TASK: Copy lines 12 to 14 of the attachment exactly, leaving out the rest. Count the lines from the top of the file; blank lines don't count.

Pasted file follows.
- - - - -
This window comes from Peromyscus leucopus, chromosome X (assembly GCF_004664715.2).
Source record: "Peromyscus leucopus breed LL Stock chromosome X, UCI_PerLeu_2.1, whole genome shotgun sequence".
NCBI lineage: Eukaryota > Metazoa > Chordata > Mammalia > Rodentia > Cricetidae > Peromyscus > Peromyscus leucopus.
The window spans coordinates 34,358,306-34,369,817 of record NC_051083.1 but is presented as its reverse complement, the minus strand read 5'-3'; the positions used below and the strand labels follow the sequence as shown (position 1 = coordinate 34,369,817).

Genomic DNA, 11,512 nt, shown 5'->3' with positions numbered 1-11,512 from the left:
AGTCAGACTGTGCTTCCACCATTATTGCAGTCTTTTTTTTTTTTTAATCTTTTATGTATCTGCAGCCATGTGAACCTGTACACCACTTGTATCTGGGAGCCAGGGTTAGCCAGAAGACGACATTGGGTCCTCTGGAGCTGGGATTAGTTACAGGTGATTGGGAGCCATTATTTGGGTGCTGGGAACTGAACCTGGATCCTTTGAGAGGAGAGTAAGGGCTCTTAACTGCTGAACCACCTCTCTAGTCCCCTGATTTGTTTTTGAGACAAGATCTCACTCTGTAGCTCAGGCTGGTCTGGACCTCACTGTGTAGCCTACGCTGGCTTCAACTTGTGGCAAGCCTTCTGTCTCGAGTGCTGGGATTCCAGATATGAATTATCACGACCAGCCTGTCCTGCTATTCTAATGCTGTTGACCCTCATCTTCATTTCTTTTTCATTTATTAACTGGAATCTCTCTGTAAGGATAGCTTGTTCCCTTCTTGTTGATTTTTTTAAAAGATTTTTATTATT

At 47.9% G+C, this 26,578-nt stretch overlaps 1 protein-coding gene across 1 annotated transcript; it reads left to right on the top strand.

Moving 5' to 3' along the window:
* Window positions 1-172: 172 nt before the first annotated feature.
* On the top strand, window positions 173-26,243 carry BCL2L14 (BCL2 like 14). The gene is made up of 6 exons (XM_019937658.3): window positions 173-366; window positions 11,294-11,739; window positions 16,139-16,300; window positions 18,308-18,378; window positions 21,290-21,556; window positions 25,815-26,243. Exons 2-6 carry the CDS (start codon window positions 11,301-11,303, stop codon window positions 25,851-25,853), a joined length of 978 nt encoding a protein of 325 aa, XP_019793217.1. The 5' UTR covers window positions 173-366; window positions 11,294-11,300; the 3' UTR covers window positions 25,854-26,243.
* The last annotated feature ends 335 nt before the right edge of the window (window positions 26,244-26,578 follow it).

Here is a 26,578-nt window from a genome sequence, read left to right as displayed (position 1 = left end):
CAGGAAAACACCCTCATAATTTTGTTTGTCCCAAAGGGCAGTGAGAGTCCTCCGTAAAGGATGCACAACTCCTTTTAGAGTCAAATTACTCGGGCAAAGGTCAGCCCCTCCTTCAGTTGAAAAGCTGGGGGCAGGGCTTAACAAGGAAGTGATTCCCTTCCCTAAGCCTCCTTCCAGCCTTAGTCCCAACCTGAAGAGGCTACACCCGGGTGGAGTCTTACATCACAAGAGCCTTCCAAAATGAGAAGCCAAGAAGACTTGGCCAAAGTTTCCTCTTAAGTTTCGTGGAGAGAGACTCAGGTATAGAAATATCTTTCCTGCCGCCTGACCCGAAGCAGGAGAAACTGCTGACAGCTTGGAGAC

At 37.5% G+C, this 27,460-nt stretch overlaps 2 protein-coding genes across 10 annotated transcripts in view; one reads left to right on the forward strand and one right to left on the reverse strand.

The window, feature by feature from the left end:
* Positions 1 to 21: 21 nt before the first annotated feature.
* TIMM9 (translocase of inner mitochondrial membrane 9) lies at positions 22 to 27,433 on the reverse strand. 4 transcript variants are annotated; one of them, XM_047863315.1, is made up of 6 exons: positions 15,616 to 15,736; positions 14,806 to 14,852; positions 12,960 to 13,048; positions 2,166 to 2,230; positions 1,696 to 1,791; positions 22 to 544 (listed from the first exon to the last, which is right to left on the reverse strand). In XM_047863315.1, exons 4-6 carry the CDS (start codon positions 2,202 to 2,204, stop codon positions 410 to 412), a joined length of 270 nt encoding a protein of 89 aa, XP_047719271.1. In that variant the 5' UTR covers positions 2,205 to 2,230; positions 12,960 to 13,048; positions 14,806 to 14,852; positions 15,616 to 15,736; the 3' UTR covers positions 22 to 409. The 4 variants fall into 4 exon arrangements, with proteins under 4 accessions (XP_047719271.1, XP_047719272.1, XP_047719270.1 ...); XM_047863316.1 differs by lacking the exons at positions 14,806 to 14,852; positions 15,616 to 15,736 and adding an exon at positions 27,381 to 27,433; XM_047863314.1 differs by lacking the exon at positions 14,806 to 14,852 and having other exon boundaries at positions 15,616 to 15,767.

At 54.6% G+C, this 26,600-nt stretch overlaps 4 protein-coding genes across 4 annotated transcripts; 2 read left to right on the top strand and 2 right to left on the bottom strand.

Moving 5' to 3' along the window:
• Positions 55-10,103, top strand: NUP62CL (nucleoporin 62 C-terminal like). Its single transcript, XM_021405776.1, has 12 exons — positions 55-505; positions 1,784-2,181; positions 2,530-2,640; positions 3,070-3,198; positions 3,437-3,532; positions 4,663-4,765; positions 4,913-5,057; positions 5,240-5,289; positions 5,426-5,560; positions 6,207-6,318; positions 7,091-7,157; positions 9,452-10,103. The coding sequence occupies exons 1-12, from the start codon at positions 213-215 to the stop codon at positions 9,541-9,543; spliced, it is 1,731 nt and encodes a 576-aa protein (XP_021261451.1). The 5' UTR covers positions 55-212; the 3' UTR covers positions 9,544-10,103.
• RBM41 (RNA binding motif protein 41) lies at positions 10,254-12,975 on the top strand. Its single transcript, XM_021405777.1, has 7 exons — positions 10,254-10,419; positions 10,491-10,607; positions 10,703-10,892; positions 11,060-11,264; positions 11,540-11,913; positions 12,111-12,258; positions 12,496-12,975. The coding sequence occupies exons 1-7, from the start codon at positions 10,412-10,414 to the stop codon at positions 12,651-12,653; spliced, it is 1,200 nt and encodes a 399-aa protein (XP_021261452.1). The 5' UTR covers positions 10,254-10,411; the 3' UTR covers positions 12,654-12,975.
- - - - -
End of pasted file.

Here is a 26,578-nt window from a genome sequence, read left to right as displayed (position 1 = left end):
CAGGAAAACACCCTCATAATTTTGTTTGTCCCAAAGGGCAGTGAGAGTCCTCCGTAAAGGATGCACAACTCCTTTTAGAGTCAAATTACTCGGGCAAAGGTCAGCCCCTCCTTCAGTTGAAAAGCTGGGGGCAGGGCTTAACAAGGAAGTGATTCCCTTCCCTAAGCCTCCTTCCAGCCTTAGTCCCAACCTGAAGAGGCTACACCCGGGTGGAGTCTTACATCACAAGAGCCTTCCAAAATGAGAAGCCAAGAAGACTTGGCCAAAGTTTCCTCTTAAGTTTCGTGGAGAGAGACTCAGGTATAGAAATATCTTTCCTGCCGCCTGACCCGAAGCAGGAGAAACTGCTGACAGCTTGGAGAC

At 37.5% G+C, this 27,460-nt stretch overlaps 2 protein-coding genes across 10 annotated transcripts in view; one reads left to right on the forward strand and one right to left on the reverse strand.